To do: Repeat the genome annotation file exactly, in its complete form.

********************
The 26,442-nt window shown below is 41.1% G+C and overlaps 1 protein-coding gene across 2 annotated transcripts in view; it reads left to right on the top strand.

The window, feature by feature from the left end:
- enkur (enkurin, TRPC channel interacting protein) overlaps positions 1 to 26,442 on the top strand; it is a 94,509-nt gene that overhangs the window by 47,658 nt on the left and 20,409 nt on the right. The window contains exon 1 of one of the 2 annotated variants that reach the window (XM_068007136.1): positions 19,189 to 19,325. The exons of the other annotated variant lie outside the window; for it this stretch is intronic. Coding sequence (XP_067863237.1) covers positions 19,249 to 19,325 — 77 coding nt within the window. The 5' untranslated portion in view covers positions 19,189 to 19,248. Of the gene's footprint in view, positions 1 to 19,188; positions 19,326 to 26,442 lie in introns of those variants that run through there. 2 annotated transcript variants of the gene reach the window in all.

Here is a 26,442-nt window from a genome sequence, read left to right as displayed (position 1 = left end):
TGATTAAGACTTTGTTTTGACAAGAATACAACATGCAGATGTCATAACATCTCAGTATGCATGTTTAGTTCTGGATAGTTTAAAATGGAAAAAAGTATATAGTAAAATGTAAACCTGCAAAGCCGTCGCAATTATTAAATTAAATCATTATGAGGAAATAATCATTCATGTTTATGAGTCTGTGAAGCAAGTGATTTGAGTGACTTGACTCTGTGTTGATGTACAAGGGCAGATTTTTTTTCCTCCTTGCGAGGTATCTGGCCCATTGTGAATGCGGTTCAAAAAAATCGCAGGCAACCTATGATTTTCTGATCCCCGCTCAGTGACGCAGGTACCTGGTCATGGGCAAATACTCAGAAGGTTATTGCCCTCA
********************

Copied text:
The 26,442-nt window shown below is 41.1% G+C and overlaps 1 protein-coding gene across 2 annotated transcripts in view; it reads left to right on the top strand.

The window, feature by feature from the left end:
- enkur (enkurin, TRPC channel interacting protein) overlaps positions 1 to 26,442 on the top strand; it is a 94,509-nt gene that overhangs the window by 47,658 nt on the left and 20,409 nt on the right. The window contains exon 1 of one of the 2 annotated variants that reach the window (XM_068007136.1): positions 19,189 to 19,325. The exons of the other annotated variant lie outside the window; for it this stretch is intronic. Coding sequence (XP_067863237.1) covers positions 19,249 to 19,325 — 77 coding nt within the window. The 5' untranslated portion in view covers positions 19,189 to 19,248. Of the gene's footprint in view, positions 1 to 19,188; positions 19,326 to 26,442 lie in introns of those variants that run through there. 2 annotated transcript variants of the gene reach the window in all.

Here is a 26,442-nt window from a genome sequence, read left to right as displayed (position 1 = left end):
TGATTAAGACTTTGTTTTGACAAGAATACAACATGCAGATGTCATAACATCTCAGTATGCATGTTTAGTTCTGGATAGTTTAAAATGGAAAAAAGTATATAGTAAAATGTAAACCTGCAAAGCCGTCGCAATTATTAAATTAAATCATTATGAGGAAATAATCATTCATGTTTATGAGTCTGTGAAGCAAGTGATTTGAGTGACTTGACTCTGTGTTGATGTACAAGGGCAGATTTTTTTTCCTCCTTGCGAGGTATCTGGCCCATTGTGAATGCGGTTCAAAAAAATCGCAGGCAACCTATGATTTTCTGATCCCCGCTCAGTGACGCAGGTACCTGGTCATGGGCAAATACTCAGAAGGTTATTGCCCTCA